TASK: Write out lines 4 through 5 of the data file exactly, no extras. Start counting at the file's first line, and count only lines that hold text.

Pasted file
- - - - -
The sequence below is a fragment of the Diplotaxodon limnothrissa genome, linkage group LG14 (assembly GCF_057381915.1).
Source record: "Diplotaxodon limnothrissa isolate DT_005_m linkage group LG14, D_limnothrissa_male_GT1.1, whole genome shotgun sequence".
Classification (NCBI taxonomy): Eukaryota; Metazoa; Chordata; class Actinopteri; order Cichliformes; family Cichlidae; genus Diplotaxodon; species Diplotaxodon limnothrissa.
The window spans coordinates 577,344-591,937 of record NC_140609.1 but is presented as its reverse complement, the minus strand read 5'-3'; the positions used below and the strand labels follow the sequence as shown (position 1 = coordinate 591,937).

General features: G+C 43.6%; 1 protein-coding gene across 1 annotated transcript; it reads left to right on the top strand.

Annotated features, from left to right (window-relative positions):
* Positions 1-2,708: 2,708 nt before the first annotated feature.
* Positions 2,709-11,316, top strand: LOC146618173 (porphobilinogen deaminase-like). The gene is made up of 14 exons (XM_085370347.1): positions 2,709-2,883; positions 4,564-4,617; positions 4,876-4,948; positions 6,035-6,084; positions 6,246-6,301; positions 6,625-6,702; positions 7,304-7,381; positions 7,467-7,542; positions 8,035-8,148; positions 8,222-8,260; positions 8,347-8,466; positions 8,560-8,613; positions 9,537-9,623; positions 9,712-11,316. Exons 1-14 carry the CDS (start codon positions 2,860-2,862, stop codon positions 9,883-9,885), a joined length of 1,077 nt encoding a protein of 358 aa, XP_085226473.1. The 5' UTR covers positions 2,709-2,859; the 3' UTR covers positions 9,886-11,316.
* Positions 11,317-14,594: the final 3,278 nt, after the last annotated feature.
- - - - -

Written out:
The window spans coordinates 577,344-591,937 of record NC_140609.1 but is presented as its reverse complement, the minus strand read 5'-3'; the positions used below and the strand labels follow the sequence as shown (position 1 = coordinate 591,937).

General features: G+C 43.6%; 1 protein-coding gene across 1 annotated transcript; it reads left to right on the top strand.